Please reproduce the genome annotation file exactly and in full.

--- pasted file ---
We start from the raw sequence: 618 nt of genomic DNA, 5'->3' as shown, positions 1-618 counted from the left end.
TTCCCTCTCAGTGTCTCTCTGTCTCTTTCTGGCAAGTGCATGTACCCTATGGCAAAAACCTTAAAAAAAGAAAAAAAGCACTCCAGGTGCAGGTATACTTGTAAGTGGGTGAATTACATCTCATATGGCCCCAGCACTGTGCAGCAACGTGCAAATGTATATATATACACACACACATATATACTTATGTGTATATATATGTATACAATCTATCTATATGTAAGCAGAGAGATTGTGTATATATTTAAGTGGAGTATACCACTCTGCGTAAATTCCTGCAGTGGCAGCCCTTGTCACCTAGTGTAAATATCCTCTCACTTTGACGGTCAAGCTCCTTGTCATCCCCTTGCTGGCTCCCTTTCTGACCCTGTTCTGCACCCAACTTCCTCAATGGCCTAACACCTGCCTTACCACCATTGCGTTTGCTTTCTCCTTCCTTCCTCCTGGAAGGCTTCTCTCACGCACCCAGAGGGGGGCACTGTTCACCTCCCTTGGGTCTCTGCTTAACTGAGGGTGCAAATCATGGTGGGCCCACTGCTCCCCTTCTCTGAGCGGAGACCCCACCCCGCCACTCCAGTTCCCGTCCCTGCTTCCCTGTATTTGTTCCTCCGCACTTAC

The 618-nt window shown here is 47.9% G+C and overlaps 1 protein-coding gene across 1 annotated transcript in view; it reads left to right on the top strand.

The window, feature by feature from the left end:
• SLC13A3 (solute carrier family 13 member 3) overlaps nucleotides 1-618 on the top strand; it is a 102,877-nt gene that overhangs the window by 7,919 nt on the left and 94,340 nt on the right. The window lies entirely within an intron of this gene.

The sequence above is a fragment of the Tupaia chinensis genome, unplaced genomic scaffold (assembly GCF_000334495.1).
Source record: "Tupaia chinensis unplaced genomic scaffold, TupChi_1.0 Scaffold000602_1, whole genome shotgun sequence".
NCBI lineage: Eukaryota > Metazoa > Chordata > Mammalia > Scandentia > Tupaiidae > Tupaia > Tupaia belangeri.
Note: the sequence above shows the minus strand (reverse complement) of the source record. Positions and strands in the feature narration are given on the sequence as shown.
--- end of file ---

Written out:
We start from the raw sequence: 618 nt of genomic DNA, 5'->3' as shown, positions 1-618 counted from the left end.
TTCCCTCTCAGTGTCTCTCTGTCTCTTTCTGGCAAGTGCATGTACCCTATGGCAAAAACCTTAAAAAAAGAAAAAAAGCACTCCAGGTGCAGGTATACTTGTAAGTGGGTGAATTACATCTCATATGGCCCCAGCACTGTGCAGCAACGTGCAAATGTATATATATACACACACACATATATACTTATGTGTATATATATGTATACAATCTATCTATATGTAAGCAGAGAGATTGTGTATATATTTAAGTGGAGTATACCACTCTGCGTAAATTCCTGCAGTGGCAGCCCTTGTCACCTAGTGTAAATATCCTCTCACTTTGACGGTCAAGCTCCTTGTCATCCCCTTGCTGGCTCCCTTTCTGACCCTGTTCTGCACCCAACTTCCTCAATGGCCTAACACCTGCCTTACCACCATTGCGTTTGCTTTCTCCTTCCTTCCTCCTGGAAGGCTTCTCTCACGCACCCAGAGGGGGGCACTGTTCACCTCCCTTGGGTCTCTGCTTAACTGAGGGTGCAAATCATGGTGGGCCCACTGCTCCCCTTCTCTGAGCGGAGACCCCACCCCGCCACTCCAGTTCCCGTCCCTGCTTCCCTGTATTTGTTCCTCCGCACTTAC

The 618-nt window shown here is 47.9% G+C and overlaps 1 protein-coding gene across 1 annotated transcript in view; it reads left to right on the top strand.

The window, feature by feature from the left end:
• SLC13A3 (solute carrier family 13 member 3) overlaps nucleotides 1-618 on the top strand; it is a 102,877-nt gene that overhangs the window by 7,919 nt on the left and 94,340 nt on the right. The window lies entirely within an intron of this gene.

The sequence above is a fragment of the Tupaia chinensis genome, unplaced genomic scaffold (assembly GCF_000334495.1).
Source record: "Tupaia chinensis unplaced genomic scaffold, TupChi_1.0 Scaffold000602_1, whole genome shotgun sequence".
NCBI lineage: Eukaryota > Metazoa > Chordata > Mammalia > Scandentia > Tupaiidae > Tupaia > Tupaia belangeri.
Note: the sequence above shows the minus strand (reverse complement) of the source record. Positions and strands in the feature narration are given on the sequence as shown.